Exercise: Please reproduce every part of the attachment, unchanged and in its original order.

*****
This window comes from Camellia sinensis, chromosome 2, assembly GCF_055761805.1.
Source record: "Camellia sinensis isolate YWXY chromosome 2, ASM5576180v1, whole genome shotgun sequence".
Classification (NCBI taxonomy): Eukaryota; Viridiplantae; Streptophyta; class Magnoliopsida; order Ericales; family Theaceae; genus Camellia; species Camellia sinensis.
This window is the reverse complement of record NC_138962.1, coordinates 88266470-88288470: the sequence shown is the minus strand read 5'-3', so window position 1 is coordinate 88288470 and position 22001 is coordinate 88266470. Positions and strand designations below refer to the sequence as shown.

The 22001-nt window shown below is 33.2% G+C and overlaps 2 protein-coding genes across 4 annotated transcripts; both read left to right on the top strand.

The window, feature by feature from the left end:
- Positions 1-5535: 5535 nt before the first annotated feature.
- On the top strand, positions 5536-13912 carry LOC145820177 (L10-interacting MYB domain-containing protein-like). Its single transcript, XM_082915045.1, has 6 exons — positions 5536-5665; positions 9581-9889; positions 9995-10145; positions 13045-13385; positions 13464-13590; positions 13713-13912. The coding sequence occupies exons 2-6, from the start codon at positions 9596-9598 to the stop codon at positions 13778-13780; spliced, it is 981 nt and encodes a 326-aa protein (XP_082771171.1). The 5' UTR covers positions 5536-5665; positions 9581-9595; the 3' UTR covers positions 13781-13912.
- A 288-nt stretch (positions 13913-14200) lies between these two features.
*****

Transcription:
This window comes from Camellia sinensis, chromosome 2, assembly GCF_055761805.1.
Source record: "Camellia sinensis isolate YWXY chromosome 2, ASM5576180v1, whole genome shotgun sequence".
Classification (NCBI taxonomy): Eukaryota; Viridiplantae; Streptophyta; class Magnoliopsida; order Ericales; family Theaceae; genus Camellia; species Camellia sinensis.
This window is the reverse complement of record NC_138962.1, coordinates 88266470-88288470: the sequence shown is the minus strand read 5'-3', so window position 1 is coordinate 88288470 and position 22001 is coordinate 88266470. Positions and strand designations below refer to the sequence as shown.

The 22001-nt window shown below is 33.2% G+C and overlaps 2 protein-coding genes across 4 annotated transcripts; both read left to right on the top strand.

The window, feature by feature from the left end:
- Positions 1-5535: 5535 nt before the first annotated feature.
- On the top strand, positions 5536-13912 carry LOC145820177 (L10-interacting MYB domain-containing protein-like). Its single transcript, XM_082915045.1, has 6 exons — positions 5536-5665; positions 9581-9889; positions 9995-10145; positions 13045-13385; positions 13464-13590; positions 13713-13912. The coding sequence occupies exons 2-6, from the start codon at positions 9596-9598 to the stop codon at positions 13778-13780; spliced, it is 981 nt and encodes a 326-aa protein (XP_082771171.1). The 5' UTR covers positions 5536-5665; positions 9581-9595; the 3' UTR covers positions 13781-13912.
- A 288-nt stretch (positions 13913-14200) lies between these two features.